The making of American power (4): military dictatorships in Latin America

This week, I attended week 4 of an eight-week evening class at London”s City Literary Institute. The title is “The making of American power: US foreign policy from the Cold War to Trump” and our lecturer is Jack Gain.

Week 4 of the course was about the many interventions that the US has made in Central and South America to undermine governments that it did not like and support dictatorships that were more acceptable to the White House.

The course began with a video clip of a Congessional hearing with Elliott Abrams, the newly-appointed US Special Envoy to Venezuela who has a terrible record of support for fascist regimes in Latin America.

One of the countries we discussed was El Salvador and one of the incidents we recalled was the massacre at El Mozote. I have been there and this is a relevant extract from an account of my trip to Central America:

“Outside Perquin, we took an unmade road to a village called El Mozote which became infamous on 11 December 1981. On that day, in an operation called “Anvil And Hammer” [for more details click here], army troops persuaded people from the surrounding communities to come to the centre of this village where the men, woman and children were separated before around 800 of them were massacred. One of the few survivors, a woman called Rufina Amaya Marquez, was determined that everyone should learn about the atrocity and campaigned for it to be known nationally and internationally.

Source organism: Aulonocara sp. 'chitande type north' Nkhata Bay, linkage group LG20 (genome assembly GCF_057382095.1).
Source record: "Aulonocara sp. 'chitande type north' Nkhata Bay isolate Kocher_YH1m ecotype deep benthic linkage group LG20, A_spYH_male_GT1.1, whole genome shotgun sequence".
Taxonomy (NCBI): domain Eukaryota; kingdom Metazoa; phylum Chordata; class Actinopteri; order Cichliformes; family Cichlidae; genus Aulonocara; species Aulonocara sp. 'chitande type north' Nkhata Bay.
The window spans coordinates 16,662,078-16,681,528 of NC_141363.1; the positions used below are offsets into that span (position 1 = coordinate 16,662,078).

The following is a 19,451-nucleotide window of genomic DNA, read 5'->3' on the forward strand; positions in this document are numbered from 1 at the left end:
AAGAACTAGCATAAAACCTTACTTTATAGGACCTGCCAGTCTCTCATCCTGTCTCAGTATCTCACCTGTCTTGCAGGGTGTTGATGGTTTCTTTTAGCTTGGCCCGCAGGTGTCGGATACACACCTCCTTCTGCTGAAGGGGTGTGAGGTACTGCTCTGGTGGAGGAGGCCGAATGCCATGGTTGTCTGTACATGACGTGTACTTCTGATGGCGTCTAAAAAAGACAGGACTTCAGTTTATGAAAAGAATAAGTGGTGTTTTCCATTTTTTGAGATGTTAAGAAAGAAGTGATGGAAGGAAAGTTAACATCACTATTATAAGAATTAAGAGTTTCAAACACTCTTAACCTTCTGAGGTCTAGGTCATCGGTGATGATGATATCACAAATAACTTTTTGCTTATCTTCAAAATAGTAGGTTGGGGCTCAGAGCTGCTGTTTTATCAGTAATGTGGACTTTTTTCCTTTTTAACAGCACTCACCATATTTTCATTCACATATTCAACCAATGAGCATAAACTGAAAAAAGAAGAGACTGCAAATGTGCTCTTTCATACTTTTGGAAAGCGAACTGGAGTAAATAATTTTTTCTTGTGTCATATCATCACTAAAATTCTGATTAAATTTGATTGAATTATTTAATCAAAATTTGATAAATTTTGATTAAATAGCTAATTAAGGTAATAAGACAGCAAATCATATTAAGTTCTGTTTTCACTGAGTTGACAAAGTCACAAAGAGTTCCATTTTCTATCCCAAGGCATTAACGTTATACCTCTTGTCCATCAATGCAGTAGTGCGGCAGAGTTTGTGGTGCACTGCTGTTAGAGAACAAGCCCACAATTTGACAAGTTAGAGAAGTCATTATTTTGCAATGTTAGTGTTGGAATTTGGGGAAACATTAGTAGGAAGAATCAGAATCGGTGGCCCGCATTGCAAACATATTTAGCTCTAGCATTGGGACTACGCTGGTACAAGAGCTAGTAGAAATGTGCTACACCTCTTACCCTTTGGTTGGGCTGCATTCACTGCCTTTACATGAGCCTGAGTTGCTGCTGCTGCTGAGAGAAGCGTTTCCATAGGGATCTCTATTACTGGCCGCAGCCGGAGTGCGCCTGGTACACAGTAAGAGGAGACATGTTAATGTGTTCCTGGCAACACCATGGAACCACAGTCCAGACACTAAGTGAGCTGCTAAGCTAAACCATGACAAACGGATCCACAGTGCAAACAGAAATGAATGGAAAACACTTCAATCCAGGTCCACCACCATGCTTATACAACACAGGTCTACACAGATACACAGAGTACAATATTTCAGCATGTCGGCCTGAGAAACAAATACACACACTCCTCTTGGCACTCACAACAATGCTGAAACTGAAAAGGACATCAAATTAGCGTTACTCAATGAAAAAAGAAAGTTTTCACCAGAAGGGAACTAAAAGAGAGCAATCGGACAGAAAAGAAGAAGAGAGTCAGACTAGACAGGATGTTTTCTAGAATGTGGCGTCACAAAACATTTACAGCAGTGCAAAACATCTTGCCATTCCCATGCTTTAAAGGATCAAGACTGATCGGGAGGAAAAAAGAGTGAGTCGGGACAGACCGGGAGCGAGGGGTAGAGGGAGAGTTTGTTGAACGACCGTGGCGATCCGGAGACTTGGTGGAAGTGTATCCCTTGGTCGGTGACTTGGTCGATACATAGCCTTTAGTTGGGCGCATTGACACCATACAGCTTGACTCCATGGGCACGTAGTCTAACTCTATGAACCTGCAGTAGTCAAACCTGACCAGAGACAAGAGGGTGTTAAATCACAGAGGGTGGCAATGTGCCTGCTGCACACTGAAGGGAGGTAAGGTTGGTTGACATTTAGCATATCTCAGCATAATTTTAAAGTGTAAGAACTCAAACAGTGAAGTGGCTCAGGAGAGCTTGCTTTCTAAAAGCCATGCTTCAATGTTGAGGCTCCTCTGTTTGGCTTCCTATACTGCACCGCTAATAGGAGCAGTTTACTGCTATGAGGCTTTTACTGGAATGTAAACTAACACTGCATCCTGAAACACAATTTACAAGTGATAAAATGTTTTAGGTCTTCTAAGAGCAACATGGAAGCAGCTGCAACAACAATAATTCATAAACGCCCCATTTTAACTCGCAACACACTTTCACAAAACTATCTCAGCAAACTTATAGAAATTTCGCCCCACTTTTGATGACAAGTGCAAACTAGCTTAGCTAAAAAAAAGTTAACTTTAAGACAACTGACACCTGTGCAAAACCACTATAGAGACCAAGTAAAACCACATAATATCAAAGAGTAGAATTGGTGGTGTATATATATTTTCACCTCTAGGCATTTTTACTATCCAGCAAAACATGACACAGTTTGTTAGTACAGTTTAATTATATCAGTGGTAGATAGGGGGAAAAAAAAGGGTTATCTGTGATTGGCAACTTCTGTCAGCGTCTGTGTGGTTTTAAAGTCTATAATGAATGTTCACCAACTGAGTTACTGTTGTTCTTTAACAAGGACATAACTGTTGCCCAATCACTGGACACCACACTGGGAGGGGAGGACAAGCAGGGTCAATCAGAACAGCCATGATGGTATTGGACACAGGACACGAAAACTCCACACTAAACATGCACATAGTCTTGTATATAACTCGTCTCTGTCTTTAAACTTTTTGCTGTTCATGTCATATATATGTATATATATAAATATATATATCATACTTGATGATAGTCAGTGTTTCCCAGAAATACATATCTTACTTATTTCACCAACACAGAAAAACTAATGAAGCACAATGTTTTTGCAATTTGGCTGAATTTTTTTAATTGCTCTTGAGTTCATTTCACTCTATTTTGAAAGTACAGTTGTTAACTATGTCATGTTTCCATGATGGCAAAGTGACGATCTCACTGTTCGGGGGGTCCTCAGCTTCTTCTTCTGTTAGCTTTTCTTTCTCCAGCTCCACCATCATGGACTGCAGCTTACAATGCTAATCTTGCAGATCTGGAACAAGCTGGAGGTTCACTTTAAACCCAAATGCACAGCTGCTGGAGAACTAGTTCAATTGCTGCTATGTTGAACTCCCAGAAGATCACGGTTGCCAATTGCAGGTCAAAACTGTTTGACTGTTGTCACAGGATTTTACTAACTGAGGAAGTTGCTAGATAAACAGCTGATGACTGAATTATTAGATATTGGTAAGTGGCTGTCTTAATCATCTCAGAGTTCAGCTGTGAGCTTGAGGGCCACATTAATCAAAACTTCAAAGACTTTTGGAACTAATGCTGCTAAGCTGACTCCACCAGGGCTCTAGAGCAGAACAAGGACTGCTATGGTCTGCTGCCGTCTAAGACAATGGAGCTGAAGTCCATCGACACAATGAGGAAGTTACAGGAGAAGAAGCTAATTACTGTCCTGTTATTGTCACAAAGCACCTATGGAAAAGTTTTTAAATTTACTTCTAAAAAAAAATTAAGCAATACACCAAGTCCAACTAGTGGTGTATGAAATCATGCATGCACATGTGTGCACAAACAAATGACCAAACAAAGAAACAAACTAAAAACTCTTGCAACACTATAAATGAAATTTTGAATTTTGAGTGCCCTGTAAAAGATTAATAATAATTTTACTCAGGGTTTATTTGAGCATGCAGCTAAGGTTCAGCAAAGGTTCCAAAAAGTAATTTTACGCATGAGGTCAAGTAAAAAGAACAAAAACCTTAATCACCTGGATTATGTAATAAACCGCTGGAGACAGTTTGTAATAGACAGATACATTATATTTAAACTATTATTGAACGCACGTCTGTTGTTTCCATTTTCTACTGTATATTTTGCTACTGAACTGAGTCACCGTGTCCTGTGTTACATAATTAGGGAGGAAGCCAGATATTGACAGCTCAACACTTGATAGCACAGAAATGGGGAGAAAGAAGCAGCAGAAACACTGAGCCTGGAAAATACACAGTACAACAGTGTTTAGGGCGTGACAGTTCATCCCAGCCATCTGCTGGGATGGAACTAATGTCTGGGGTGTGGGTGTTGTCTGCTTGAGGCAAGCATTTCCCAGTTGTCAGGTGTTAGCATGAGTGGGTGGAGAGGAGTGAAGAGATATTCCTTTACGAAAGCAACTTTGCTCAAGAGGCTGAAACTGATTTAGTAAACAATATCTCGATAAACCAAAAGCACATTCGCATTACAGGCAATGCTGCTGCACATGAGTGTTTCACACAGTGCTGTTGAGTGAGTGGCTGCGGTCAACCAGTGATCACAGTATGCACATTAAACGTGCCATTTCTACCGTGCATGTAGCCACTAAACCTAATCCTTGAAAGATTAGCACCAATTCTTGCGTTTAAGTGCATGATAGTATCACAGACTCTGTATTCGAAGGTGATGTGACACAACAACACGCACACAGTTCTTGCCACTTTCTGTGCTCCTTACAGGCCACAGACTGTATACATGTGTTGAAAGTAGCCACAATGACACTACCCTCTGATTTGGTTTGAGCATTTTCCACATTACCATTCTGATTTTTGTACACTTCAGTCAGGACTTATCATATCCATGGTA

Today the village has constructed a memorial with silhouetted metal figures of a man, a woman, a boy and a girl holding hands. Behind these figures is a wall with plaques commemorating the names of many of the victims. We were told the story by a young woman called Estrella who was six at the time of the massacre. The pain was still evident in her voice and eyes and our guide Sandra chose not to translate the full descriptions of some of the macabre horrors that unfolded. It was a very moving account, but one of our group – a particularly pompous and portly man who will remain nameless – was chatting as Estrella spoke and Vee publicly and loudly rebuked him.”


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